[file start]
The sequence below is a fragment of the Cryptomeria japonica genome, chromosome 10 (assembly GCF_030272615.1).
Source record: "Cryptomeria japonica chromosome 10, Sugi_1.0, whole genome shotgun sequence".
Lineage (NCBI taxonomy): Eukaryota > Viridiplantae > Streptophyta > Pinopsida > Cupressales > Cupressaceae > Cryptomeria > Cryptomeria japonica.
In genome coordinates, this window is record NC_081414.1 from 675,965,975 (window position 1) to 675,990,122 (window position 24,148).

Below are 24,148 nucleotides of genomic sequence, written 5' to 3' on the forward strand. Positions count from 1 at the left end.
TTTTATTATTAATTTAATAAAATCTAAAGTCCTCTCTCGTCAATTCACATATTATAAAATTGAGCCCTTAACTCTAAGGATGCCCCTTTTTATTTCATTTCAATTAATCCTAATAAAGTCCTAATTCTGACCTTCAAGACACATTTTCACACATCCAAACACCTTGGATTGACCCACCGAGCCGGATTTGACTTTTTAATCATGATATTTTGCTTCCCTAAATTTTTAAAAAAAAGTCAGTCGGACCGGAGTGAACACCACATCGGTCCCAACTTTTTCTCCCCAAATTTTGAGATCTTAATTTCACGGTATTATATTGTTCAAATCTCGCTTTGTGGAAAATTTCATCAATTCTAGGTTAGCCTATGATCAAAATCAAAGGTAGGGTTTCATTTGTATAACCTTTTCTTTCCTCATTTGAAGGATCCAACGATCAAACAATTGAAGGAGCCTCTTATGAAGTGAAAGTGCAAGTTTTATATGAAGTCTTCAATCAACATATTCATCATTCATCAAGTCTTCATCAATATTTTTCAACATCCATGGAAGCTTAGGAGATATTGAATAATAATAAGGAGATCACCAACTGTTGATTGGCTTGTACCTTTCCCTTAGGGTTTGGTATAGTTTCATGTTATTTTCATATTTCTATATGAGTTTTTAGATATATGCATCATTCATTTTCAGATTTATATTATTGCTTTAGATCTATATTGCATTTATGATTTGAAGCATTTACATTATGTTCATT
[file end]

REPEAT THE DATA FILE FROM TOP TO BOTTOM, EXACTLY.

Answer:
The sequence below is a fragment of the Cryptomeria japonica genome, chromosome 10 (assembly GCF_030272615.1).
Source record: "Cryptomeria japonica chromosome 10, Sugi_1.0, whole genome shotgun sequence".
Lineage (NCBI taxonomy): Eukaryota > Viridiplantae > Streptophyta > Pinopsida > Cupressales > Cupressaceae > Cryptomeria > Cryptomeria japonica.
In genome coordinates, this window is record NC_081414.1 from 675,965,975 (window position 1) to 675,990,122 (window position 24,148).

Below are 24,148 nucleotides of genomic sequence, written 5' to 3' on the forward strand. Positions count from 1 at the left end.
TTTTATTATTAATTTAATAAAATCTAAAGTCCTCTCTCGTCAATTCACATATTATAAAATTGAGCCCTTAACTCTAAGGATGCCCCTTTTTATTTCATTTCAATTAATCCTAATAAAGTCCTAATTCTGACCTTCAAGACACATTTTCACACATCCAAACACCTTGGATTGACCCACCGAGCCGGATTTGACTTTTTAATCATGATATTTTGCTTCCCTAAATTTTTAAAAAAAAGTCAGTCGGACCGGAGTGAACACCACATCGGTCCCAACTTTTTCTCCCCAAATTTTGAGATCTTAATTTCACGGTATTATATTGTTCAAATCTCGCTTTGTGGAAAATTTCATCAATTCTAGGTTAGCCTATGATCAAAATCAAAGGTAGGGTTTCATTTGTATAACCTTTTCTTTCCTCATTTGAAGGATCCAACGATCAAACAATTGAAGGAGCCTCTTATGAAGTGAAAGTGCAAGTTTTATATGAAGTCTTCAATCAACATATTCATCATTCATCAAGTCTTCATCAATATTTTTCAACATCCATGGAAGCTTAGGAGATATTGAATAATAATAAGGAGATCACCAACTGTTGATTGGCTTGTACCTTTCCCTTAGGGTTTGGTATAGTTTCATGTTATTTTCATATTTCTATATGAGTTTTTAGATATATGCATCATTCATTTTCAGATTTATATTATTGCTTTAGATCTATATTGCATTTATGATTTGAAGCATTTACATTATGTTCATT